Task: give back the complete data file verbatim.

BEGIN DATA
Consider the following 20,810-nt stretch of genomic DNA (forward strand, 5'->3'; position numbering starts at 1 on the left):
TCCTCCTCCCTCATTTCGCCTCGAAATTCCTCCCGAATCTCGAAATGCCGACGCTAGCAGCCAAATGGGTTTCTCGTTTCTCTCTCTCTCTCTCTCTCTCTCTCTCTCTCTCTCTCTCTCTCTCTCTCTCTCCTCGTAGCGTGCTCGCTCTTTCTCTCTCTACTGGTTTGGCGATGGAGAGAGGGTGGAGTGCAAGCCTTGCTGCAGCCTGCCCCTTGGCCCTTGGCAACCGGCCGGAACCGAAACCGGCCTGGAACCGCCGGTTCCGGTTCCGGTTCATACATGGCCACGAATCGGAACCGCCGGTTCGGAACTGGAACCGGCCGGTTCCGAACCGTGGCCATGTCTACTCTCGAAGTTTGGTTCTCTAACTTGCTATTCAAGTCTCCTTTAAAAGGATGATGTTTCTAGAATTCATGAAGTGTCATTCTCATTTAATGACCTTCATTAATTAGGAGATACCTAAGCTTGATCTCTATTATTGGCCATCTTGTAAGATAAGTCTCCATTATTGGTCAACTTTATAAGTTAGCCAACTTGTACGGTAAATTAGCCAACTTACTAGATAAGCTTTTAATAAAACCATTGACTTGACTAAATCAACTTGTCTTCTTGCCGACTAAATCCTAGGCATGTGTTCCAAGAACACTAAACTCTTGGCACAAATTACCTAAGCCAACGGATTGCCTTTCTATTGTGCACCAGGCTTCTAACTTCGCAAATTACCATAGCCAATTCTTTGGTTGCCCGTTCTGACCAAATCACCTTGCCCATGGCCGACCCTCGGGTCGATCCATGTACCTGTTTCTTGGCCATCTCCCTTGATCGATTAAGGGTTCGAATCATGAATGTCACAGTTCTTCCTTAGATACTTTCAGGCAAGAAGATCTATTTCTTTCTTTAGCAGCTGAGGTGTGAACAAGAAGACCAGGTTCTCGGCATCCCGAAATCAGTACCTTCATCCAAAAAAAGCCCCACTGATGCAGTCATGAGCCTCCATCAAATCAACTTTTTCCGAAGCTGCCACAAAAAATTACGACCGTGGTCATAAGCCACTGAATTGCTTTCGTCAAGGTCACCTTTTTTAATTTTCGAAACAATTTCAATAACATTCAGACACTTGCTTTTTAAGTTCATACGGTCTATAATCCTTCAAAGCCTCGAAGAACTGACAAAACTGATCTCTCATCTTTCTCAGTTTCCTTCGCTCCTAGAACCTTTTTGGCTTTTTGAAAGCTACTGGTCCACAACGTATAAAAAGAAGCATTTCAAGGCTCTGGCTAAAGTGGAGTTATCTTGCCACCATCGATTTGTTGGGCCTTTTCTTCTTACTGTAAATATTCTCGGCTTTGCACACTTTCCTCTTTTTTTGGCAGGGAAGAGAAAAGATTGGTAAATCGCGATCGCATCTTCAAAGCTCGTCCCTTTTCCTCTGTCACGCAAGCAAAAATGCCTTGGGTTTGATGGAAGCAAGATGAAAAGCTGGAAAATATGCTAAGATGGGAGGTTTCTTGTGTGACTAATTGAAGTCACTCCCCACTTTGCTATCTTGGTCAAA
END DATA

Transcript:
Consider the following 20,810-nt stretch of genomic DNA (forward strand, 5'->3'; position numbering starts at 1 on the left):
TCCTCCTCCCTCATTTCGCCTCGAAATTCCTCCCGAATCTCGAAATGCCGACGCTAGCAGCCAAATGGGTTTCTCGTTTCTCTCTCTCTCTCTCTCTCTCTCTCTCTCTCTCTCTCTCTCTCTCTCTCTCTCCTCGTAGCGTGCTCGCTCTTTCTCTCTCTACTGGTTTGGCGATGGAGAGAGGGTGGAGTGCAAGCCTTGCTGCAGCCTGCCCCTTGGCCCTTGGCAACCGGCCGGAACCGAAACCGGCCTGGAACCGCCGGTTCCGGTTCCGGTTCATACATGGCCACGAATCGGAACCGCCGGTTCGGAACTGGAACCGGCCGGTTCCGAACCGTGGCCATGTCTACTCTCGAAGTTTGGTTCTCTAACTTGCTATTCAAGTCTCCTTTAAAAGGATGATGTTTCTAGAATTCATGAAGTGTCATTCTCATTTAATGACCTTCATTAATTAGGAGATACCTAAGCTTGATCTCTATTATTGGCCATCTTGTAAGATAAGTCTCCATTATTGGTCAACTTTATAAGTTAGCCAACTTGTACGGTAAATTAGCCAACTTACTAGATAAGCTTTTAATAAAACCATTGACTTGACTAAATCAACTTGTCTTCTTGCCGACTAAATCCTAGGCATGTGTTCCAAGAACACTAAACTCTTGGCACAAATTACCTAAGCCAACGGATTGCCTTTCTATTGTGCACCAGGCTTCTAACTTCGCAAATTACCATAGCCAATTCTTTGGTTGCCCGTTCTGACCAAATCACCTTGCCCATGGCCGACCCTCGGGTCGATCCATGTACCTGTTTCTTGGCCATCTCCCTTGATCGATTAAGGGTTCGAATCATGAATGTCACAGTTCTTCCTTAGATACTTTCAGGCAAGAAGATCTATTTCTTTCTTTAGCAGCTGAGGTGTGAACAAGAAGACCAGGTTCTCGGCATCCCGAAATCAGTACCTTCATCCAAAAAAAGCCCCACTGATGCAGTCATGAGCCTCCATCAAATCAACTTTTTCCGAAGCTGCCACAAAAAATTACGACCGTGGTCATAAGCCACTGAATTGCTTTCGTCAAGGTCACCTTTTTTAATTTTCGAAACAATTTCAATAACATTCAGACACTTGCTTTTTAAGTTCATACGGTCTATAATCCTTCAAAGCCTCGAAGAACTGACAAAACTGATCTCTCATCTTTCTCAGTTTCCTTCGCTCCTAGAACCTTTTTGGCTTTTTGAAAGCTACTGGTCCACAACGTATAAAAAGAAGCATTTCAAGGCTCTGGCTAAAGTGGAGTTATCTTGCCACCATCGATTTGTTGGGCCTTTTCTTCTTACTGTAAATATTCTCGGCTTTGCACACTTTCCTCTTTTTTTGGCAGGGAAGAGAAAAGATTGGTAAATCGCGATCGCATCTTCAAAGCTCGTCCCTTTTCCTCTGTCACGCAAGCAAAAATGCCTTGGGTTTGATGGAAGCAAGATGAAAAGCTGGAAAATATGCTAAGATGGGAGGTTTCTTGTGTGACTAATTGAAGTCACTCCCCACTTTGCTATCTTGGTCAAA